In Miorelli’s post, he outlined some of what was at stake: Curve pays “bug bounties,” recruits employees, and spends substantial capital developing new products. “Since CRV is the currency of this, if something damages the value of CRV, it damages this work.”
Asked if DAOs would eventually have to behave more like traditional companies in protecting their intellectual property, Wulf Kaal, a professor at the University of St. Thomas School of Law, told Cointelegraph:
“Once DAOs are jurisdictionally recognized, they will likely replace significant portions of existing business constructs. With this development, it is possible that intellectual property issues under existing law will resurface in the DAO context.”
“A unique problem”
One place where DAOs will soon be “jurisdictionally recognized” is Wyoming, which in March passed the first state law addressing governance issues for DAOs, effective as of July 1, 2021. As explained in a recent National Law Review article, “regulators have been slow to respond because DAOs present a unique problem: Who is responsible when something goes wrong?”
The new law recognizes DAOs “as a distinct form of the limited liability company,” according to the article, with the multiple benefits characteristic to LLCs, “including limited liability for its owners, a more flexible management structure than is permitted in other corporate forms, and potentially advantageous default rules.”
The bill also provides that a DAO can be defined in two different ways — as “member managed” or algorithmically managed — adding: “An algorithmically managed DAO, which would truly be decentralized, may only form if the underlying smart contracts are capable of updates or modifications.”
One presumes that a “member managed” DAO like Curve might have an easier time asserting IP rights in a venue like Wyoming where DAOs are soon to be joined to a larger legal and regulatory framework — but one can’t be sure, at least not yet.
In the meantime, the IP debate is still fraught because none of the issues have been tested in the courts, and many background issues remain, according to Shapiro, like the differences between DAO projects funded by traditional venture capitalists versus those that are more public from the start. “We need new taxonomies to grasp the issues — for instance, a ‘vampire attack’ against a VC-funded project is very different from a ‘zombie attack’ against a non-VC-funded project. Neither is inherently bad or good, but it’s important to understand incentives and social networks and how they are affecting these nascent disputes.”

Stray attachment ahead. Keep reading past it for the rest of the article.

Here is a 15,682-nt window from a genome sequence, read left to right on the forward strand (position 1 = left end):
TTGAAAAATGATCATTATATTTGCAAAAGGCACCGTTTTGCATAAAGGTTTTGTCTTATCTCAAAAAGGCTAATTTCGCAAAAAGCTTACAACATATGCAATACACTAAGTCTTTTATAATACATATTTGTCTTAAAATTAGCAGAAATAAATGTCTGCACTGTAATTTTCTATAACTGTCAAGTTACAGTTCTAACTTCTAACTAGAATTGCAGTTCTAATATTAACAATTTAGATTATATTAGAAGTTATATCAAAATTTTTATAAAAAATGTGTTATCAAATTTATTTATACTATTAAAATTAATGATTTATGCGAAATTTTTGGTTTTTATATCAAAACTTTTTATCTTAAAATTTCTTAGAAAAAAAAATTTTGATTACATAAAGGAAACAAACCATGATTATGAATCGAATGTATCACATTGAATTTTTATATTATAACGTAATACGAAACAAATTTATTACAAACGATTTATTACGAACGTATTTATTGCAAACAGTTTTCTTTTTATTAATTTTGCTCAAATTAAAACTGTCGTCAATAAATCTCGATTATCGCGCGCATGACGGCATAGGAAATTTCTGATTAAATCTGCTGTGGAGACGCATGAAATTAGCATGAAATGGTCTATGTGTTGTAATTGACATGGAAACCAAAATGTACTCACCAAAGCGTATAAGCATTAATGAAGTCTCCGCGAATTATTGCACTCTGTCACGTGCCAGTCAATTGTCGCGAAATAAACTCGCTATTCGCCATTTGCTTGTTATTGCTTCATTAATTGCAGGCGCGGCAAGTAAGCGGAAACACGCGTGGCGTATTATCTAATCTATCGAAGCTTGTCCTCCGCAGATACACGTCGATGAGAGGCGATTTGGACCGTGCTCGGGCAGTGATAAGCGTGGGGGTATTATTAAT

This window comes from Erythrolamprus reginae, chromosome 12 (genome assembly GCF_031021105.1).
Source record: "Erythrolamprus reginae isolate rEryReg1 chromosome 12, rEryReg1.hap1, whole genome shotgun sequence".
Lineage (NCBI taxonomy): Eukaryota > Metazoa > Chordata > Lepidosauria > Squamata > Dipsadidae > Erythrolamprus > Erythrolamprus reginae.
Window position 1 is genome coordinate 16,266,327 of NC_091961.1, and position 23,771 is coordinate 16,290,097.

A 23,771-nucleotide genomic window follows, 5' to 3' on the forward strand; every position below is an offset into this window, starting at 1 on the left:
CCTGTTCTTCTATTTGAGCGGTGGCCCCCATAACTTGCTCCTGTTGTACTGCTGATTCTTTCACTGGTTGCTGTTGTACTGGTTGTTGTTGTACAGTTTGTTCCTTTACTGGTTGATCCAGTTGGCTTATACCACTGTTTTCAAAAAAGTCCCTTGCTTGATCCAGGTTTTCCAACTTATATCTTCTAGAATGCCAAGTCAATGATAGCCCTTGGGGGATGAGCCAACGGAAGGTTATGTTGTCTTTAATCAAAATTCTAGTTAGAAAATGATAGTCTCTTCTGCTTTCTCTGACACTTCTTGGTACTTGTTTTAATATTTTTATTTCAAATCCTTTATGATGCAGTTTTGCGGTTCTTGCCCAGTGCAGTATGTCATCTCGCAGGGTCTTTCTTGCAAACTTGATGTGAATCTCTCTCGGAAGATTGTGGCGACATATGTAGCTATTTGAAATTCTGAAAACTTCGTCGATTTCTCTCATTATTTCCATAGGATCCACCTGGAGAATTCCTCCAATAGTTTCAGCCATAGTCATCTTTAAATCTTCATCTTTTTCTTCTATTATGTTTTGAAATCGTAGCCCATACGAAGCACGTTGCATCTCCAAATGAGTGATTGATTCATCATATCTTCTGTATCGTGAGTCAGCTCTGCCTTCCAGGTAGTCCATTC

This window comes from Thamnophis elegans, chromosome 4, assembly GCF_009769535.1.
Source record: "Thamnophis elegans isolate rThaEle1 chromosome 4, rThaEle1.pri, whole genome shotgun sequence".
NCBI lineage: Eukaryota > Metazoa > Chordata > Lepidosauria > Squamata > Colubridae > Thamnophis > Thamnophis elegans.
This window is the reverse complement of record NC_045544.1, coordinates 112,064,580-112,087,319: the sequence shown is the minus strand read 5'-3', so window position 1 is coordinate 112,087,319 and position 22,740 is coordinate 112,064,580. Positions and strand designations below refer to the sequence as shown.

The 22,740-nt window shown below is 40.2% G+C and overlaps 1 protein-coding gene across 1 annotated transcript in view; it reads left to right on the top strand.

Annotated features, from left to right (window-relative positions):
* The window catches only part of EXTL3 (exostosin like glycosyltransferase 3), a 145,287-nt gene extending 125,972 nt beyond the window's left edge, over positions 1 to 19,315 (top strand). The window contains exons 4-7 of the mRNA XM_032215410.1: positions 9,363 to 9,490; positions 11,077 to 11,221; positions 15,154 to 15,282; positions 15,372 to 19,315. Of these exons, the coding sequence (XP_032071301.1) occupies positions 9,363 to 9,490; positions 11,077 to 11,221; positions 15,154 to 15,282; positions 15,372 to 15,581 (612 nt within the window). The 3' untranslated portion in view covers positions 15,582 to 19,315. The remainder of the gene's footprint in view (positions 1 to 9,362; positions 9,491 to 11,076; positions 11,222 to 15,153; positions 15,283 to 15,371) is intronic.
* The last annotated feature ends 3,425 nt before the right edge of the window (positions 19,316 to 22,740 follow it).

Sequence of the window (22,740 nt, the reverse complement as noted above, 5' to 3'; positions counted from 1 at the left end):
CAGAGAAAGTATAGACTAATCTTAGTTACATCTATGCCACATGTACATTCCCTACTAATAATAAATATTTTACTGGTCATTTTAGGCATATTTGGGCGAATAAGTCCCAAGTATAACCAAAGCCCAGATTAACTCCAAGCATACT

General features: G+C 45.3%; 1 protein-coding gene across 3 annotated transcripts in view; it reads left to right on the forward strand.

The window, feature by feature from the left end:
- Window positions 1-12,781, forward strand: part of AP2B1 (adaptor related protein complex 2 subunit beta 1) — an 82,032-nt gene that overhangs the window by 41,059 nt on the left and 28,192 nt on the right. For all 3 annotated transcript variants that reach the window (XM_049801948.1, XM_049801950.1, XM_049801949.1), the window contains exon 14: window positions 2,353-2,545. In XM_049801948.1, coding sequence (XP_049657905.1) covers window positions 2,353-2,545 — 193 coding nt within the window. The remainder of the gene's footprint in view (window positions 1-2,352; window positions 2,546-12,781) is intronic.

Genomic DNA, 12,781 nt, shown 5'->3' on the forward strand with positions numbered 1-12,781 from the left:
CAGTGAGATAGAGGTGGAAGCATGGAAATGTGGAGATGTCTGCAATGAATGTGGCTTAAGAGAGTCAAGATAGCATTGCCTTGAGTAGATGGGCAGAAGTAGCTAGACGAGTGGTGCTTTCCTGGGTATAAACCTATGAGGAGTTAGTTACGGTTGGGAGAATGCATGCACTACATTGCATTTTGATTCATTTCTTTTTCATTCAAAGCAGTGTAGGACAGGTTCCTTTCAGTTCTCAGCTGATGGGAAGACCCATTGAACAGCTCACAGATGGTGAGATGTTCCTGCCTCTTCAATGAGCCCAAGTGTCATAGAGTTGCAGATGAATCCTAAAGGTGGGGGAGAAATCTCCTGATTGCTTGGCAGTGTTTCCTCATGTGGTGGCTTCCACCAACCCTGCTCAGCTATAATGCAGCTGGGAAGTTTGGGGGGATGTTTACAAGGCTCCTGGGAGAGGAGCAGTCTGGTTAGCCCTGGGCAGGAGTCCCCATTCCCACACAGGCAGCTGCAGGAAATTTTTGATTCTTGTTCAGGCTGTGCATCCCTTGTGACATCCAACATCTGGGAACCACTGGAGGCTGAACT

Miorelli, for his part, sought to put this all in a larger context. “IP has a controversial history in the software development world” — especially with regard to open-source software, he told Cointelegraph.
Granted, it works differently under different legal systems. But Miorelli clarified that many of the misunderstandings arise “because the legal profession has not done a very good job historically at educating the public and participants in the software and crypto space.” He added further, “I don’t think my proposal got a ton of attention because I’m an IP law luminary. It got a lot of attention because I started an important conversation.” Miorelli said that he hoped his proposal would eventually progress to at least one formal DAO vote.
Kaal told Cointelegraph that lawsuits will inevitably become more commonplace as the nascent DeFi industry evolves, and yes, they might have a restrictive impact on innovation. “It depends on the legal constructs in DAOs as to how far the lawsuits can change the landscape.” A legal construct is something that is conferred by way of law or contract, such as a right.
“I definitely think we will see more legal action and threats of legal action by and on behalf of DAOs,” said Shapiro, adding further, “Whether this specific situation will set a precedent — only time will tell.”
“IP protection is an important and valid part of any maturing organization, regardless of how it’s organized,” Miorelli told Cointelegraph, adding on a conciliatory note:
“My hope is that my proposal and any future actions related to it shows that lawyers can contribute to the growth of DeFi […] sharing their expertise on the same collaborative basis that the devs do.”